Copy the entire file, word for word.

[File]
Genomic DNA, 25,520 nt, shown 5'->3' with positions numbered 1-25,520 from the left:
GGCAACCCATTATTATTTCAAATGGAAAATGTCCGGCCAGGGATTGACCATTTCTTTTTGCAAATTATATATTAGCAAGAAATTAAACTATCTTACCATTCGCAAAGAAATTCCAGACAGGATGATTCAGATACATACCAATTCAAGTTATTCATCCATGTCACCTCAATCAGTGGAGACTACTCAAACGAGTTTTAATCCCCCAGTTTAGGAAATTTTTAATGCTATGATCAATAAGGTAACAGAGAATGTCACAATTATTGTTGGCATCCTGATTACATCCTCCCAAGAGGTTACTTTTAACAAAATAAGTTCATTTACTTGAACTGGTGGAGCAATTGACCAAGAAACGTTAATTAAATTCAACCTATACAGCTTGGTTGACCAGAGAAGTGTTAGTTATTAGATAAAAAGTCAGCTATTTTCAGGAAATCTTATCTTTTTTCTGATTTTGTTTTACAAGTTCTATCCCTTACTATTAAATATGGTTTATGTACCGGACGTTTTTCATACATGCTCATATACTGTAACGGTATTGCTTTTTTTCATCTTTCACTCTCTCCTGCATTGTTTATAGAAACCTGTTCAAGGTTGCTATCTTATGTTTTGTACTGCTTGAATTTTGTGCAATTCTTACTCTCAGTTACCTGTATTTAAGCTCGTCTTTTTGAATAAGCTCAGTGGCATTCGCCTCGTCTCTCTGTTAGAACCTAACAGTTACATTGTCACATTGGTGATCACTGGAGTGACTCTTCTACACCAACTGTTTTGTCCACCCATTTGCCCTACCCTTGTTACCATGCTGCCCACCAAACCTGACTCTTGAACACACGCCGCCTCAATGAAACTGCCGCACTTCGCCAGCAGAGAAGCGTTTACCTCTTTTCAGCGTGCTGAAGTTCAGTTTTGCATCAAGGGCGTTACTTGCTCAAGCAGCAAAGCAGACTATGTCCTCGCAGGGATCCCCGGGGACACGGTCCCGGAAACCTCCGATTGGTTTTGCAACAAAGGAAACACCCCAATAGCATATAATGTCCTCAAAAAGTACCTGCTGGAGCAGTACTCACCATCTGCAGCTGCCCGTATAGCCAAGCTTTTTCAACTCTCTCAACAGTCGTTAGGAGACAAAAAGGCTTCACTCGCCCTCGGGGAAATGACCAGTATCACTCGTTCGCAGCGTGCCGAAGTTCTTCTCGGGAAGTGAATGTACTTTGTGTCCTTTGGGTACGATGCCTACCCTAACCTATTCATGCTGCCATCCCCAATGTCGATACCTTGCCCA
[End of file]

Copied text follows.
Genomic DNA, 25,520 nt, shown 5'->3' with positions numbered 1-25,520 from the left:
GGCAACCCATTATTATTTCAAATGGAAAATGTCCGGCCAGGGATTGACCATTTCTTTTTGCAAATTATATATTAGCAAGAAATTAAACTATCTTACCATTCGCAAAGAAATTCCAGACAGGATGATTCAGATACATACCAATTCAAGTTATTCATCCATGTCACCTCAATCAGTGGAGACTACTCAAACGAGTTTTAATCCCCCAGTTTAGGAAATTTTTAATGCTATGATCAATAAGGTAACAGAGAATGTCACAATTATTGTTGGCATCCTGATTACATCCTCCCAAGAGGTTACTTTTAACAAAATAAGTTCATTTACTTGAACTGGTGGAGCAATTGACCAAGAAACGTTAATTAAATTCAACCTATACAGCTTGGTTGACCAGAGAAGTGTTAGTTATTAGATAAAAAGTCAGCTATTTTCAGGAAATCTTATCTTTTTTCTGATTTTGTTTTACAAGTTCTATCCCTTACTATTAAATATGGTTTATGTACCGGACGTTTTTCATACATGCTCATATACTGTAACGGTATTGCTTTTTTTCATCTTTCACTCTCTCCTGCATTGTTTATAGAAACCTGTTCAAGGTTGCTATCTTATGTTTTGTACTGCTTGAATTTTGTGCAATTCTTACTCTCAGTTACCTGTATTTAAGCTCGTCTTTTTGAATAAGCTCAGTGGCATTCGCCTCGTCTCTCTGTTAGAACCTAACAGTTACATTGTCACATTGGTGATCACTGGAGTGACTCTTCTACACCAACTGTTTTGTCCACCCATTTGCCCTACCCTTGTTACCATGCTGCCCACCAAACCTGACTCTTGAACACACGCCGCCTCAATGAAACTGCCGCACTTCGCCAGCAGAGAAGCGTTTACCTCTTTTCAGCGTGCTGAAGTTCAGTTTTGCATCAAGGGCGTTACTTGCTCAAGCAGCAAAGCAGACTATGTCCTCGCAGGGATCCCCGGGGACACGGTCCCGGAAACCTCCGATTGGTTTTGCAACAAAGGAAACACCCCAATAGCATATAATGTCCTCAAAAAGTACCTGCTGGAGCAGTACTCACCATCTGCAGCTGCCCGTATAGCCAAGCTTTTTCAACTCTCTCAACAGTCGTTAGGAGACAAAAAGGCTTCACTCGCCCTCGGGGAAATGACCAGTATCACTCGTTCGCAGCGTGCCGAAGTTCTTCTCGGGAAGTGAATGTACTTTGTGTCCTTTGGGTACGATGCCTACCCTAACCTATTCATGCTGCCATCCCCAATGTCGATACCTTGCCCA